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Helldiver Debut at Rabaul

Details of the combat debut of the U.S. Navy’s Curtiss SB2C Helldiver dive bomber at the Battle of Rabaul from Bureau of Naval Personnel Information Bulletin, February 1944.

HELLDIVER
The Navy’s New Dive Bomber Makes Debut In Smash at Rabaul

The Navy’s newest air weapon, the Curtiss Helldiver (SB2C), is in action. With the Vought Corsair (F4U) and Grumman Hellcat (F6F) fighters and the Grumman Avenger (TBF) torpedo bomber, it completes, to date, the Navy’s war-born aerial attack team. All four planes incorporate the lessons of modern warfare taught by battle experience since Pearl Harbor.

A fifth Navy combat plane placed in service since America entered the war is the Ventura (PV) patrol bomber.

Helldivers on a carrier roll forward to take off.

Helldivers on a carrier roll forward to take off. Official U.S. Navy photographs.

In its first combat action, the 11 November raid on Rabaul, the Helldiver–bigger and heavier than any dive bomber previously used by our armed forces–accounted for the bulk of the extensive toll taken of Jap shipping.

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SBD-3 Flying Characteristics

Basic flying characteristics of the SBD Dauntless from Pilot’s Handbook Model SBD-3, Douglas Aircraft, 1942.

Flying Characteristics

The model SBD-3 airplane is a single engine, low wing, monoplane, designed for dive bombing or scouting operations from either shore stations or aircraft carriers. This airplane performs all ground and flight maneuvers with the normal characteristics of its type. As a land plane, this airplane will take off from the ground or carrier deck with or without the aid of a catapult, and will land on an ordinary landing field with or without landing flaps, or on a carrier deck in an arresting gear. Dive bombing maneuvers may be made with or without the use of the diving flaps.

Douglas SBD Dauntless

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SBD Dauntless Cockpit

Photographs of the Douglas SBD Dauntless cockpit from the Pilot’s Handbook Model SBD-3, Douglas Aircraft, 1942.

Douglas SBD Dauntless Front Cockpit and Instrument Panel

SBD Dauntless Pilot Seat and Cockpit
 

Loading a Ju 87 Stuka on a Railcar

Diagams showng the proper method of loading the Junkers Ju 87 Stuka dive bomber of a railroad trailer.

Ju 87 Stuka Dive Bomber Fuselage on Train Car for Transport

Verladung von Rumpf, Fahrwerk und Luftschraube

Loading Ju 87 Stuka Dive Bomber on Railroad Car

Verladung von Flügel und Leitwerksteile

Source: Ju 87 B-2 Betriebsanleitung, June 1940.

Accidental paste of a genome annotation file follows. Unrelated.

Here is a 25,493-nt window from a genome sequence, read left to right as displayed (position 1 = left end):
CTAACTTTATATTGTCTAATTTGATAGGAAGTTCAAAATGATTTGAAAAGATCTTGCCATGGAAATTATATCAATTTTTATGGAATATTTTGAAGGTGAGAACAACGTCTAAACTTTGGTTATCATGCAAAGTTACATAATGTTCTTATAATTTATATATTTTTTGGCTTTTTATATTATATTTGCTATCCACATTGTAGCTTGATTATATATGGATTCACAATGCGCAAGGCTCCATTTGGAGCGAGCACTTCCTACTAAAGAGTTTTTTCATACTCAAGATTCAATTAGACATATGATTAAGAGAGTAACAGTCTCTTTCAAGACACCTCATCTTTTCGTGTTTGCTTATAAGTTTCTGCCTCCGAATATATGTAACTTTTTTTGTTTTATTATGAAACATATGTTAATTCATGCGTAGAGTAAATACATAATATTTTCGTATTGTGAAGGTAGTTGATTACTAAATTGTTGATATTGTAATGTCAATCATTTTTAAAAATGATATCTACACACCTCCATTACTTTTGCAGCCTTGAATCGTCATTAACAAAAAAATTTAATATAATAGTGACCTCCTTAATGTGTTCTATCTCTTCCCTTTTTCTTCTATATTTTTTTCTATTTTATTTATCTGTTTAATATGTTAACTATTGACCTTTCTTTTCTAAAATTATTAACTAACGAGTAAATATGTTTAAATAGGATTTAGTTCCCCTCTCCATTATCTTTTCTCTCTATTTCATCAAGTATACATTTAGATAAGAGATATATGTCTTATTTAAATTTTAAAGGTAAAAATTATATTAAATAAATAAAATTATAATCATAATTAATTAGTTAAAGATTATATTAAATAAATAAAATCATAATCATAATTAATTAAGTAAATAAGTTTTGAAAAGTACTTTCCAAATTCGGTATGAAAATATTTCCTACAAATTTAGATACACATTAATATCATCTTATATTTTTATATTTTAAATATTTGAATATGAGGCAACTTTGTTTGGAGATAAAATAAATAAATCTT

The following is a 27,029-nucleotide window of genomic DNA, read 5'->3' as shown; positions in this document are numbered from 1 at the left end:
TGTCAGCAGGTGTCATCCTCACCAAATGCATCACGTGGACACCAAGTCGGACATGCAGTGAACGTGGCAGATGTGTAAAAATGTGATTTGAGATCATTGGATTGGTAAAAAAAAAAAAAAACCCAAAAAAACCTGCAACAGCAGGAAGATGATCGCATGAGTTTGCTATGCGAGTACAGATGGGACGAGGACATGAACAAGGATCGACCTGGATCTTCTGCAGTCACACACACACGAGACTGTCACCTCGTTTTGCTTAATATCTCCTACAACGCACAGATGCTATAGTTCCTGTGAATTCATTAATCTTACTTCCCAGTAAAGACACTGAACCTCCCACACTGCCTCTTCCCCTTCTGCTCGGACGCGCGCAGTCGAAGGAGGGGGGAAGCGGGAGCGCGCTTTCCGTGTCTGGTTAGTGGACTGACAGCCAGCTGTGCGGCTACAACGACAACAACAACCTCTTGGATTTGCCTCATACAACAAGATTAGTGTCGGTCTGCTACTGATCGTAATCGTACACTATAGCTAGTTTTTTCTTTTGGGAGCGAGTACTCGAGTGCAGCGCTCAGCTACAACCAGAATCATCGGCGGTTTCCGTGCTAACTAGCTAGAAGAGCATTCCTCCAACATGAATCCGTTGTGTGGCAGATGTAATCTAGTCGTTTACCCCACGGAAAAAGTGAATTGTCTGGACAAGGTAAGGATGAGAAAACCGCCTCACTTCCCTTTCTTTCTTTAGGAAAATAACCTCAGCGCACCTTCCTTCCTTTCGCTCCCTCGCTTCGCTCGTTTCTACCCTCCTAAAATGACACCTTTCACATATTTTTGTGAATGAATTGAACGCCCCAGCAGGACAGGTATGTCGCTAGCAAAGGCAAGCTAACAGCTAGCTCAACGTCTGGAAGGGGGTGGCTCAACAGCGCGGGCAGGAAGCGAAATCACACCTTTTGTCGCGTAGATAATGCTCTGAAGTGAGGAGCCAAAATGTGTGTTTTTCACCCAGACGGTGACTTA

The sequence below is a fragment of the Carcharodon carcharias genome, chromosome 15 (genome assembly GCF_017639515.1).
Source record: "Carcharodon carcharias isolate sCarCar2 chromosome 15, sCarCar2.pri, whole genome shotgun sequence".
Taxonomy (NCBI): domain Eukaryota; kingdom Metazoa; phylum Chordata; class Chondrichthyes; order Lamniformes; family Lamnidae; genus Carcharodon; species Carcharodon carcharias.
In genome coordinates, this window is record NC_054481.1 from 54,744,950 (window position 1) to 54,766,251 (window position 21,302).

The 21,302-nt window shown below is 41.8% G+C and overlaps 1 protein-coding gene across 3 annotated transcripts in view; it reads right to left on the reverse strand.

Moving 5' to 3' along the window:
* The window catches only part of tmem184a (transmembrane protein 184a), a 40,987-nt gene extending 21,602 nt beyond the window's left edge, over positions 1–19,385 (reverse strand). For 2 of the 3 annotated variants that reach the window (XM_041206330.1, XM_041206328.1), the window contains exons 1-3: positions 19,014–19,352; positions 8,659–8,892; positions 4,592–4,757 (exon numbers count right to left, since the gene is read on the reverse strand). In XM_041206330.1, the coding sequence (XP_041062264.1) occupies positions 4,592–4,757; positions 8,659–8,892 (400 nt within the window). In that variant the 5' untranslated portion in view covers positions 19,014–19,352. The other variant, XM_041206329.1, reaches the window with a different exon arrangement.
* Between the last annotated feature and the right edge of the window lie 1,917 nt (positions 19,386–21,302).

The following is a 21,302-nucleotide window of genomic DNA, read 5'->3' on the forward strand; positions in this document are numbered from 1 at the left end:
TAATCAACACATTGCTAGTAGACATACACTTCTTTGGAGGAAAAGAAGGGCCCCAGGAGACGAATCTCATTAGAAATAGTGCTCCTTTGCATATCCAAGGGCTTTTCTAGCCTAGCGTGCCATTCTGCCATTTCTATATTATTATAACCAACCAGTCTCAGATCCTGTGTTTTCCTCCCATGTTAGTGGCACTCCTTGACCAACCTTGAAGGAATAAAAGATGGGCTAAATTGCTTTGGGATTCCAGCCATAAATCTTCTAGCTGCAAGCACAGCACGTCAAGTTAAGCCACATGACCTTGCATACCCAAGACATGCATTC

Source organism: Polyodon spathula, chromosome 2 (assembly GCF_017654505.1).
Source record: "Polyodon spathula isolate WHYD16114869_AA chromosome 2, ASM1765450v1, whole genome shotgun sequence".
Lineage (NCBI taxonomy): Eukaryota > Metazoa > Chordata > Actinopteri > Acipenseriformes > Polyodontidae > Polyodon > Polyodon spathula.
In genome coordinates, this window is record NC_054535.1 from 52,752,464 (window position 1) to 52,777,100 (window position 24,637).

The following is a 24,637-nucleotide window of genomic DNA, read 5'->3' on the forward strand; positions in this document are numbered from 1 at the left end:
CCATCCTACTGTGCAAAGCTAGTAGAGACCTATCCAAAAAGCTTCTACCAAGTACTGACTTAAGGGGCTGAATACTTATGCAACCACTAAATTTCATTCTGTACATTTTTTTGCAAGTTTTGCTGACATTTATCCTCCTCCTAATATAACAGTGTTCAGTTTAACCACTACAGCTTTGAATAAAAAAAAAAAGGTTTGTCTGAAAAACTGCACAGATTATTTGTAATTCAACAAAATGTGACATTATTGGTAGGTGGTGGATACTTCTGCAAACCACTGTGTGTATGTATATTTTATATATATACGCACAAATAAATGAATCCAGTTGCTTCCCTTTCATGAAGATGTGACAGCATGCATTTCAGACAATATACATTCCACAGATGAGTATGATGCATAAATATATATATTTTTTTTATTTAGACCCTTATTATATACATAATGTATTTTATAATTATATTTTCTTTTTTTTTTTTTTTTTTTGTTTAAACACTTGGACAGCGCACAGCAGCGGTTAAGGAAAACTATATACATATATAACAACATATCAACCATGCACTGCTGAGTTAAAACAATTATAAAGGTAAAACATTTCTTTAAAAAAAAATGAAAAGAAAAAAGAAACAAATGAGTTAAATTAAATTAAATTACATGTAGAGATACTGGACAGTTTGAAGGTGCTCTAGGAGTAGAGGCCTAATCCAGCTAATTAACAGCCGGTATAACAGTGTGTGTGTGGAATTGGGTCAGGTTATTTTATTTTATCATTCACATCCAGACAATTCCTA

Ju 87 B-2 Stuka

German Ju 87 B-2 Stuka Dive Bomber Drawing Illustration

Ju 87 B-2. Source: "Ju 87 B-2 Betriebsanleitung"


 

War Record of the SBD

The story of the SBD Dauntless dive bomber in the Pacific from Bureau of Naval Personnel Information Bulletin, (“All Hands Magazine”), September 1944.

War Record of the SBD Dauntless Dive Bomber

Jap-hunting SBDs fly in formation over a carrier of Task Force 58 in the Pacific.

War Record of the SBD

Dauntless Divebomber, Giving Way to Harder-Hitting Successor, Was Spearhead of Our Attacks in the Pacific

The 5,936th and last of a distinguished strain of aircraft–the Navy’s SBD, which is giving way to a faster, long-range divebomber–rolled off the production line of the Douglas Aircraft Company’s plant at El Segundo, Calif., on 21 July.

Its completion closed a chapter in the history of naval aviation that will be discussed as long as men continue to talk about this war’s great battles in the Pacific.

On 7 Dec. 1941, when the Japanese attacked Pearl Harbor, a rear-seat gunner in an SBD knocked down a Zero that may have been the first Jap plane destroyed by U.S. aircraft. From then on the story of the SBD, or Douglas Dauntless divebomber, is closely interwoven with the successes of the fleet.

The enemy first felt the real sting of the SBD when Admiral William F. Halsey Jr., USN, took a small task force into the Gilbert and Marshall Islands in February 1942. Flying again from the deck of the USS Enterprise, as they had at Pearl Harbor, SBDs suddenly appeared over the atolls of those islands in the outer ring of the enemy’s defenses, dived to low altitude and dropped their 1,000-pound bombs on ships, hangars, airstrips and buildings.

The following month this same force staged a repeat performance for the benefit of the Japs on Marcus and Wake Islands.

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